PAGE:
The Shark Caller, by Dianne Wolfer

I stared into the shark’s unblinking eye. The voices grew louder. It felt like they were calling me. I tried to understand, but the mako’s black eyes were frightening. I looked away.
The voices stopped. 

Isabel (Izzy) and her mother are returning home to the place she was born – an island in Papua New Guinea. Izzy loves her home, but this time, her journey is sad. They are taking the ashes of her much-loved twin brother home to be scattered.

On the island, Izzy and her mother start to heal, but Izzy also sees that the island is changing. The environment is changing, threatened by logging and modern technologies, and the sharks no longer answer the cries of the village shark callers. The clan needs someone to take an offering deep beneath the sea in a traditional offering to the shark god. The person must be a twin from the shark-calling lineage. Lizzie is the last twin. I will take great courage to even attempt the challenge.

The Shark Caller is a gripping, moving story of bereavement and courage, combining contemporary realism with fantasy elements. The issues of grief and of family obligations are combined with broader issues of environmental change and the impact of modernisation on traditional communities and ecocultures.

Suitable from readers in upper primary and beyond.

The Shark Caller, by Dianne Wolfer
Penguin Books, 2016
ISBN 9780143780557

A Shadow’s Breath, by Nicole Hayes

‘We need to get out of here,’ Nick says.
Tessa nods gingerly. She must have hit her head at some point; pain like a knife presses behind her ear, and she’s plagued by the constant feeling of battling to stay conscious. She feels trapped and helpless, but she knows they can’t stay in the car.

Tessa’s life has been difficult for a long time: the death of her father when she was just eleven was followed by her mother’s battle with alcohol and an abusive new partner. Lately, though, things have been improving. It’s just Tess and her mum at home, and Tessa has a boyfriend, Nick, who she adores. Now, though, Tessa and Nick are in trouble. A corner taken too fast on an remote road has left them trapped in a car. No body knows where they are, and it’s up to Tess to lead them to safety. Thing is, she isn’t sure that she wants to be found: maybe it is all to hard to carry on.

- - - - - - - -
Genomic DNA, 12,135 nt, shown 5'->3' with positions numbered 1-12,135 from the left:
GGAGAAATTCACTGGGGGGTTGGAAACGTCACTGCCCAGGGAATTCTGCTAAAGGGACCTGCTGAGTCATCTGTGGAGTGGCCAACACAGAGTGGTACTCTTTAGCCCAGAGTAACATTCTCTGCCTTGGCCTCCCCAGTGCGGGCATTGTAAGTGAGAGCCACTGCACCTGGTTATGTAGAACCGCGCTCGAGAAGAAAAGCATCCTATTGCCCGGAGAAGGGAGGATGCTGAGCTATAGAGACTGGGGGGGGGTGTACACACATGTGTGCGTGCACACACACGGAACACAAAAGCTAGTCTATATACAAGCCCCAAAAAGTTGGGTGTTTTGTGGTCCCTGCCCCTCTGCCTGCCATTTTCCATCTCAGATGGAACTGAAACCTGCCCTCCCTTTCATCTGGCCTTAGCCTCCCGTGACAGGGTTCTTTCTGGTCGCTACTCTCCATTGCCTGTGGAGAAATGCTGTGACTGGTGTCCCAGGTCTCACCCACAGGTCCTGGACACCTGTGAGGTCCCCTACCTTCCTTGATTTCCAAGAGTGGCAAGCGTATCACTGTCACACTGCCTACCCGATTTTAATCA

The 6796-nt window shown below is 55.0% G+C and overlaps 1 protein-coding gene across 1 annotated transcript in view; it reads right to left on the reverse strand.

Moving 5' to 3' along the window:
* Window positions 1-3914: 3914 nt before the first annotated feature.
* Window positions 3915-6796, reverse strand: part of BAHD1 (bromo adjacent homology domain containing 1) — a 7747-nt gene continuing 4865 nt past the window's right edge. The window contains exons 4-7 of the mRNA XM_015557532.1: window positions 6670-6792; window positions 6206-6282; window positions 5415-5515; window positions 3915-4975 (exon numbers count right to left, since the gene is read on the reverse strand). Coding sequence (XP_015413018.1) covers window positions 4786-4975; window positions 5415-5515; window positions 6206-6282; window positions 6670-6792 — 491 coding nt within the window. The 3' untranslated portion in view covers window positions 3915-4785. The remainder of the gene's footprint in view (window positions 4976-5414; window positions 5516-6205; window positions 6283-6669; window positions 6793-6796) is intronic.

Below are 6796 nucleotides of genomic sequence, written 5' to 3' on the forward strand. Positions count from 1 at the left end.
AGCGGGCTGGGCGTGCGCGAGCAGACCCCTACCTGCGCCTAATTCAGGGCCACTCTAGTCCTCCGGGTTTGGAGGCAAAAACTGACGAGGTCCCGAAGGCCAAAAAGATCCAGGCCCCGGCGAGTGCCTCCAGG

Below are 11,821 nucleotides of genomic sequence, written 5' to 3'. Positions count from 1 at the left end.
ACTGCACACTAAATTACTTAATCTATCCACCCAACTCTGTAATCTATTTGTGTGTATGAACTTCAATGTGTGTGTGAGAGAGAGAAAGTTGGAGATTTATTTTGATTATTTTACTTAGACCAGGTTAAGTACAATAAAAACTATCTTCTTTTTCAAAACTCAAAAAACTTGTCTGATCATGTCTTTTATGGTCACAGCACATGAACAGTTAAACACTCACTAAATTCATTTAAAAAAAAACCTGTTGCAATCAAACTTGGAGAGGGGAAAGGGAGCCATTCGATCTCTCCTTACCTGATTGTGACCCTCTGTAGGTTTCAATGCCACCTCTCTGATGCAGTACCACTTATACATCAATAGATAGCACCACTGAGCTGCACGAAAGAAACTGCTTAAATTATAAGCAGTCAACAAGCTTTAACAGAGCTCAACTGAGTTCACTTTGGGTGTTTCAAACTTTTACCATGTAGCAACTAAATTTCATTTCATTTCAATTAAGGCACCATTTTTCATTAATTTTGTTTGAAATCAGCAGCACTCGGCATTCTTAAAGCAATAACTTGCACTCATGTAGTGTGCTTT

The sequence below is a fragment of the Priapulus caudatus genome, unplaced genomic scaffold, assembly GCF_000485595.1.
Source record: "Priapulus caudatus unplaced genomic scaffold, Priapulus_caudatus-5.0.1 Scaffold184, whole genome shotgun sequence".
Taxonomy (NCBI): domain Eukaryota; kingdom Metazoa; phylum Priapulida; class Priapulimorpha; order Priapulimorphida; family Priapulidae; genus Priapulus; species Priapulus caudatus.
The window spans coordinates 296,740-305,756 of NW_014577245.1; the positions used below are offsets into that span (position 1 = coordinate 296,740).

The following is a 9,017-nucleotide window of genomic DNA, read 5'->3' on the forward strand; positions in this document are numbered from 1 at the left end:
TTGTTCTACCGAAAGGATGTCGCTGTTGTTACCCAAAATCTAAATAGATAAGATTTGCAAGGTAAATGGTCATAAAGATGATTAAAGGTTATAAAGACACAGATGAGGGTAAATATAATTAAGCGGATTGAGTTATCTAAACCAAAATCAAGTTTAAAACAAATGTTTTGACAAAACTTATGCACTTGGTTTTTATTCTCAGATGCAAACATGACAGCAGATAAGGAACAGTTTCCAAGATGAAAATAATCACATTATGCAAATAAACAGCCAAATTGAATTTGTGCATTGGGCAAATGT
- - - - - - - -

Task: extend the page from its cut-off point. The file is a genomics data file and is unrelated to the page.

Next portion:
A Shadow’s Breath is a heart wrenching tale of bravery in the midst of terrible circumstances. Using alternating chapters of ‘Then’ -(Tessa’s life before the accident) and ‘Now’ (the aftermath of the accident, and Tessa’s struggle to find a way out of the wilderness she and Nick have crashed in) the story gradually reveals both what lead to the crash and the days following, inviting readers to unravel events as they gain more understanding.

Both beautiful and heartbreaking, A Shadow’s Breath is a journey readers will be glad they took.

A Shadow’s Breath, by Nicole Hayes
Random House, 2017
ISBN 9780143781097

Blame, by Nicole Trope

She really would like to know if there is any point in her continuing to exist, continuing to feed and dress herself, or even get out of bed in the mornings. She doesn’t think she has ever looked this thin and this old. At a certain point, she seems to have crossed a boundary between waif-like and haggard. ‘So what,’ she thinks, staring at the reflection of her collarbones in the police station mirror. ‘So what.’